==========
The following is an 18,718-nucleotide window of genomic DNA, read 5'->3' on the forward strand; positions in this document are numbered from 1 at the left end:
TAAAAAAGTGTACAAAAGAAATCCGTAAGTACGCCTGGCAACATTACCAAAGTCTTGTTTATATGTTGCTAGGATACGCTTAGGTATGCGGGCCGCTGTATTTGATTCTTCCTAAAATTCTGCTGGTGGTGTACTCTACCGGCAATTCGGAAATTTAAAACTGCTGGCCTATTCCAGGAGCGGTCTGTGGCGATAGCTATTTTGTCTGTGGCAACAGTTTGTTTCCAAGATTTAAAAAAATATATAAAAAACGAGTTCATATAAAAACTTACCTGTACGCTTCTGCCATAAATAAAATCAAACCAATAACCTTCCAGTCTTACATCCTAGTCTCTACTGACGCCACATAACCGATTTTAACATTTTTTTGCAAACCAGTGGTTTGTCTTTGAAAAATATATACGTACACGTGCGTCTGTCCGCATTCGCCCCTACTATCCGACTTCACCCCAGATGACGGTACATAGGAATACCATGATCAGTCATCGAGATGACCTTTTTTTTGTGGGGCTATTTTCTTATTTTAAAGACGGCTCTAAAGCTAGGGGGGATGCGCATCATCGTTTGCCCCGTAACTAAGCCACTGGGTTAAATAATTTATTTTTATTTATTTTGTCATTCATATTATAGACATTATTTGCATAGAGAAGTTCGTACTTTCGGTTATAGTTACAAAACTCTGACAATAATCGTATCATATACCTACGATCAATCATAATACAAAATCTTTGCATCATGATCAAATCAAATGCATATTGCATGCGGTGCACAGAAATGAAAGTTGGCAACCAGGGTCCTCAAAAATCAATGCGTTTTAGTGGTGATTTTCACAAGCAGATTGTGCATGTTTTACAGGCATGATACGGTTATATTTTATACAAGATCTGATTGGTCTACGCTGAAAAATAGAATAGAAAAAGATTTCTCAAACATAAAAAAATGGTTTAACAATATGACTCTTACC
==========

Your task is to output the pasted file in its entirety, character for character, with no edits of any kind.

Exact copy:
The following is an 18,718-nucleotide window of genomic DNA, read 5'->3' on the forward strand; positions in this document are numbered from 1 at the left end:
TAAAAAAGTGTACAAAAGAAATCCGTAAGTACGCCTGGCAACATTACCAAAGTCTTGTTTATATGTTGCTAGGATACGCTTAGGTATGCGGGCCGCTGTATTTGATTCTTCCTAAAATTCTGCTGGTGGTGTACTCTACCGGCAATTCGGAAATTTAAAACTGCTGGCCTATTCCAGGAGCGGTCTGTGGCGATAGCTATTTTGTCTGTGGCAACAGTTTGTTTCCAAGATTTAAAAAAATATATAAAAAACGAGTTCATATAAAAACTTACCTGTACGCTTCTGCCATAAATAAAATCAAACCAATAACCTTCCAGTCTTACATCCTAGTCTCTACTGACGCCACATAACCGATTTTAACATTTTTTTGCAAACCAGTGGTTTGTCTTTGAAAAATATATACGTACACGTGCGTCTGTCCGCATTCGCCCCTACTATCCGACTTCACCCCAGATGACGGTACATAGGAATACCATGATCAGTCATCGAGATGACCTTTTTTTTGTGGGGCTATTTTCTTATTTTAAAGACGGCTCTAAAGCTAGGGGGGATGCGCATCATCGTTTGCCCCGTAACTAAGCCACTGGGTTAAATAATTTATTTTTATTTATTTTGTCATTCATATTATAGACATTATTTGCATAGAGAAGTTCGTACTTTCGGTTATAGTTACAAAACTCTGACAATAATCGTATCATATACCTACGATCAATCATAATACAAAATCTTTGCATCATGATCAAATCAAATGCATATTGCATGCGGTGCACAGAAATGAAAGTTGGCAACCAGGGTCCTCAAAAATCAATGCGTTTTAGTGGTGATTTTCACAAGCAGATTGTGCATGTTTTACAGGCATGATACGGTTATATTTTATACAAGATCTGATTGGTCTACGCTGAAAAATAGAATAGAAAAAGATTTCTCAAACATAAAAAAATGGTTTAACAATATGACTCTTACC